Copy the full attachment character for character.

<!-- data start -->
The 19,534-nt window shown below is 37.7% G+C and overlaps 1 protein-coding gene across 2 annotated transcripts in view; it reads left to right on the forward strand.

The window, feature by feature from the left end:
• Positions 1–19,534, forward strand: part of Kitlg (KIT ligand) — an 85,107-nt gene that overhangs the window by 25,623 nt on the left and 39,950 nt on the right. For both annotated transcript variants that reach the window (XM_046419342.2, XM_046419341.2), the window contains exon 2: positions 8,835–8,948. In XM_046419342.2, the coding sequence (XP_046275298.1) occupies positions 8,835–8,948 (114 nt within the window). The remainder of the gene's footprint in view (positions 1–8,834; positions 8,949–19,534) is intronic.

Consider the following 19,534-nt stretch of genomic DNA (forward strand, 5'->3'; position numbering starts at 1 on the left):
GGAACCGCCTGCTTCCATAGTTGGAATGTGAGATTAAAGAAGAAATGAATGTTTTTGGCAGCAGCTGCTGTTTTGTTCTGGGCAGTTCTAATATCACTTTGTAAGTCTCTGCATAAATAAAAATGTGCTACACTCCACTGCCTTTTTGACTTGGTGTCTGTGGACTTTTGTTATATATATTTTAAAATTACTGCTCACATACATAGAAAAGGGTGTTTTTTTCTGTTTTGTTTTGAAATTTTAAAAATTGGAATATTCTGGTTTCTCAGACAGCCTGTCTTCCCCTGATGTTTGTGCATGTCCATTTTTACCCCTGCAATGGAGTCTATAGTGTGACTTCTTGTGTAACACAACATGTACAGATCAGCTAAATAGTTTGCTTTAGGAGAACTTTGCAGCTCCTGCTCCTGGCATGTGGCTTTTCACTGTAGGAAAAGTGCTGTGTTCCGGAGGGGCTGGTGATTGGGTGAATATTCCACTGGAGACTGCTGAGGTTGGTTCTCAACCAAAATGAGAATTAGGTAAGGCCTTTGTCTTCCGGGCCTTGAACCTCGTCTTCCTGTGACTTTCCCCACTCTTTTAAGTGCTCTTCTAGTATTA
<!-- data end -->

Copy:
The 19,534-nt window shown below is 37.7% G+C and overlaps 1 protein-coding gene across 2 annotated transcripts in view; it reads left to right on the forward strand.

The window, feature by feature from the left end:
• Positions 1–19,534, forward strand: part of Kitlg (KIT ligand) — an 85,107-nt gene that overhangs the window by 25,623 nt on the left and 39,950 nt on the right. For both annotated transcript variants that reach the window (XM_046419342.2, XM_046419341.2), the window contains exon 2: positions 8,835–8,948. In XM_046419342.2, the coding sequence (XP_046275298.1) occupies positions 8,835–8,948 (114 nt within the window). The remainder of the gene's footprint in view (positions 1–8,834; positions 8,949–19,534) is intronic.

Consider the following 19,534-nt stretch of genomic DNA (forward strand, 5'->3'; position numbering starts at 1 on the left):
GGAACCGCCTGCTTCCATAGTTGGAATGTGAGATTAAAGAAGAAATGAATGTTTTTGGCAGCAGCTGCTGTTTTGTTCTGGGCAGTTCTAATATCACTTTGTAAGTCTCTGCATAAATAAAAATGTGCTACACTCCACTGCCTTTTTGACTTGGTGTCTGTGGACTTTTGTTATATATATTTTAAAATTACTGCTCACATACATAGAAAAGGGTGTTTTTTTCTGTTTTGTTTTGAAATTTTAAAAATTGGAATATTCTGGTTTCTCAGACAGCCTGTCTTCCCCTGATGTTTGTGCATGTCCATTTTTACCCCTGCAATGGAGTCTATAGTGTGACTTCTTGTGTAACACAACATGTACAGATCAGCTAAATAGTTTGCTTTAGGAGAACTTTGCAGCTCCTGCTCCTGGCATGTGGCTTTTCACTGTAGGAAAAGTGCTGTGTTCCGGAGGGGCTGGTGATTGGGTGAATATTCCACTGGAGACTGCTGAGGTTGGTTCTCAACCAAAATGAGAATTAGGTAAGGCCTTTGTCTTCCGGGCCTTGAACCTCGTCTTCCTGTGACTTTCCCCACTCTTTTAAGTGCTCTTCTAGTATTA